Seventy-four patients with OSC were included in the present study, and the clinicopathological characteristics of these patients are presented in Table 1. The mean age at diagnosis was 53.41 ± 9.29 (range 34–76) years. All included patients were diagnosed with HGSC. Based on the FIGO 2014 staging system, 10, 6, 52, and 6 patients had stage I, stage II, stage III, and stage IV tumors, respectively. The TMAs included 166 OSC tissue specimens, including primary tumor lesions (74), abdominal disseminated lesions (52), lymphatic metastatic lesions (28) and recurrent lesions (12). The recurrent lesions included pelvic masses, lymph nodes, rectal tissues, and colon tissues, which were obtained through biopsy or open-abdominal surgery. The clinicopathological characteristics of these patients with recurrent OSC are presented in Table 2. The numbers of primary tumor lesions matching the abdominal disseminated lesions, lymphatic metastatic lesions and recurrent lesions from the same patients with OSC were 52, 28, and 12, respectively. IHC staining was performed to detect LPAR1 expression in the matched specimens from the same patients. Compared with the primary tumor lesions, increased LPAR1 staining was observed in the recurrent and lymphatic metastatic lesions from the same patients (Fig. 1). The H-scores for LPAR1 staining in the lymphatic metastatic lesions and recurrent lesions were noticeably higher than the primary tumor lesions (159.08 ± 27.23 vs 145.69 ± 29.45, P = 0.024; 165.25 ± 21.49 vs 145.69 ± 29.45, P = 0.031, respectively) (Table 3). However, no differences in the H-scores for LPAR1 staining were not observed between the primary tumor lesions and abdominal disseminated lesions (145.69 ± 29.45 vs 147.79 ± 30.64, P = 0.152). In addition, the H-score for LPAR1 staining in the primary tumor lesions was significantly higher in the patients with a PFS of less than 12 months or OS of less than 36 months (P = 0.017/0.039), indicating that higher levels of the LPAR1 protein were associated with a worse prognosis (Table 4).
Establishment of cell models of ITH in vitro
Two pairs of single-cell subclones with distinct invasive/migratory capacities established in our previous study (named A-H/A-L/S-H/S-L) were seeded in two 96-well plates using the limiting dilution methodology. At 4 to 6 h after isolation and inoculation, single adherent cells were observed, and over time, the cell number continued to increase (Fig. 2a). The single-cell subclones were transferred from 96-well plates to 48-, 24-, and 6-well plates and, ultimately, 25-cm square culture flasks within 6 to 10 weeks. Sixteen A-H, 13 A-L, 15 S-H, and 12 S-L single-cell subclones were obtained. The single-cell subclones exhibiting the highest and lowest invasive/migratory capacities were selected based on the results from Transwell invasion/migration assays (Fig. 2b); these subclones were renamed A-H1 (A2780 high), A-L1 (A2780 low), S-H1 (SKOV3 high), and S-L1 (SKOV3 low). The Transwell invasion/migration assays revealed significantly greater invasive/migratory capacities of A-H1 cells than A-L1 cells (invasion: 550,839 ± 62590 vs 138,417 ± 19,075, P = 0.003; migration: 274,674 ± 40,009 vs 87,295 ± 7186, P = 0.010). Similarly, the S-H1 cells and S-L1 cells exhibited the most distinct differences in invasion/migration (invasion: 750,693 ± 65,709 vs 267,164 ± 43,846, P = 0.004; migration: 540,902 ± 51,325 vs 180,497 ± 28,749, P = 0.004). The levels of the LPAR1 protein and mRNA were detected using Western blotting and qRT-PCR, respectively. The statistical analyses consistently revealed significantly increased levels of the LPAR1 mRNA and protein in the A-H1/S-H1 cells than in the A-L1/S-L1 cells (Fig. 2c) (qRT-PCR: P = 0.004/< 0.001; Western blotting: P = 0.002/0.004).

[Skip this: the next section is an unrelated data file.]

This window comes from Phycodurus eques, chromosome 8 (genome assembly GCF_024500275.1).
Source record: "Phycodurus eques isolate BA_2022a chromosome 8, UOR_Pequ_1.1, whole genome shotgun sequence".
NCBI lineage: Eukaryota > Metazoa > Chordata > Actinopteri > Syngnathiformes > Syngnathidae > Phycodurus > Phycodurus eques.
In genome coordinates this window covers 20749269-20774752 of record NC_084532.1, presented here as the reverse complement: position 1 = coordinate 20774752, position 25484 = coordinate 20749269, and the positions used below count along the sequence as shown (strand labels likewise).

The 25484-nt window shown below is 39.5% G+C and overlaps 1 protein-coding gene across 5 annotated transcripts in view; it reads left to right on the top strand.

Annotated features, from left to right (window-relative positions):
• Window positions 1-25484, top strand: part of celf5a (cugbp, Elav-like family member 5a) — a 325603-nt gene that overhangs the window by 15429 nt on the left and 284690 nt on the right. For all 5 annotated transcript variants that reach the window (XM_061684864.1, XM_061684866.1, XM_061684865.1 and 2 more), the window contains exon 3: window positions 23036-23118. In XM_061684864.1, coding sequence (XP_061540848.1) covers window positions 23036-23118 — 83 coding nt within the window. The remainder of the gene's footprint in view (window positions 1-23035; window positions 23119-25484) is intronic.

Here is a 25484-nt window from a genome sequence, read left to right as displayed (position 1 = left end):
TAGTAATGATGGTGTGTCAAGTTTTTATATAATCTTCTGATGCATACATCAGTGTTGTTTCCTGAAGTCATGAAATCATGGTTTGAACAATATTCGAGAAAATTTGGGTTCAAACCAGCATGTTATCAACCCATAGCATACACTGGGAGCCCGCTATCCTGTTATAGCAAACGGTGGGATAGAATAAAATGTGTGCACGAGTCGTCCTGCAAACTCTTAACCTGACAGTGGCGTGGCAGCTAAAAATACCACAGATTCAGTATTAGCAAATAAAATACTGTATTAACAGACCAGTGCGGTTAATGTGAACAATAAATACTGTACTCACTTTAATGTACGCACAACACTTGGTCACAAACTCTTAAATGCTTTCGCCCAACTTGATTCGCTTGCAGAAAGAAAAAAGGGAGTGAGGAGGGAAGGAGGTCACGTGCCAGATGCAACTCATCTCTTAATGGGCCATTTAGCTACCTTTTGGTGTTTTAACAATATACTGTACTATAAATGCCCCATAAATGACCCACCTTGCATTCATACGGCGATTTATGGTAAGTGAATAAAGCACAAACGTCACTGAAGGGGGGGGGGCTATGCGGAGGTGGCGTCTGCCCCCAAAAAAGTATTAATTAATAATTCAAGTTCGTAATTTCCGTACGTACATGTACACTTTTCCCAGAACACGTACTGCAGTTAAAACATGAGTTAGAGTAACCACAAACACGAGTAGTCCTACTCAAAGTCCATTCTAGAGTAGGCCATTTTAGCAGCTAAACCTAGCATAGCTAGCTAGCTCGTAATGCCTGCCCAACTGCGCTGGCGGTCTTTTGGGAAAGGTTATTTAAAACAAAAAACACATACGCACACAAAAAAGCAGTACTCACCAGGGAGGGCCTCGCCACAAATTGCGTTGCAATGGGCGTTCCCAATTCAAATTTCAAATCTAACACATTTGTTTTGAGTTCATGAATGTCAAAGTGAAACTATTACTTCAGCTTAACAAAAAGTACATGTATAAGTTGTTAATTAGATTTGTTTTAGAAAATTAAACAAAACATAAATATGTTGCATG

Establishment of stable LPAR1 knockdown and LPAR1-overexpressing cells
Stable LPAR1 knockdown and LPAR1-overexpressing cell lines were established by transducing the cells with lentiviral particles. The A-H1 and S-H1 cells infected with Lv-LPAR1-shRNA were stable LPAR1 knockdown cells, which were named A-Lv-shLPAR1 and S-Lv-shLPAR1 cells, respectively. The A-H1 and S-H1 cells infected with Lv-LPAR1-shRNA-NC were named A-Lv-shNC and S-Lv-shNC cells, respectively, and were considered the control groups for the knockdown groups. Similarly, the A-L1 and S-L1 cells infected with Lv-LPAR1 were LPAR1-overexpressing cells, which were named A-Lv-LPAR1 and S-Lv-LPAR1 cells, respectively. The A-L1 and S-L1 cells infected with Lv-LPAR1-NC were named A-Lv-NC and S-Lv-NC, respectively, and were considered the control groups for the overexpressing groups. At 72 h after infection, cells infected with plasmids containing eGFP were observed under a fluorescence microscope (Fig. 2d). qRT-PCR and Western blotting were conducted to detect LPAR1 levels. The statistical analyses consistently indicated significant and stable downregulation of the LPAR1 mRNA and protein in the LPAR1 knockdown cells and significant and stable upregulation of the LPAR1 mRNA and protein in the LPAR1-overexpressing cells (Fig. 2e, f) (all P < 0.01). In addition, the control groups and the corresponding wild-type groups exhibited similar levels of the LPAR1 protein and mRNA (all P > 0.05).
Role of LPAR1 in biological functions in vitro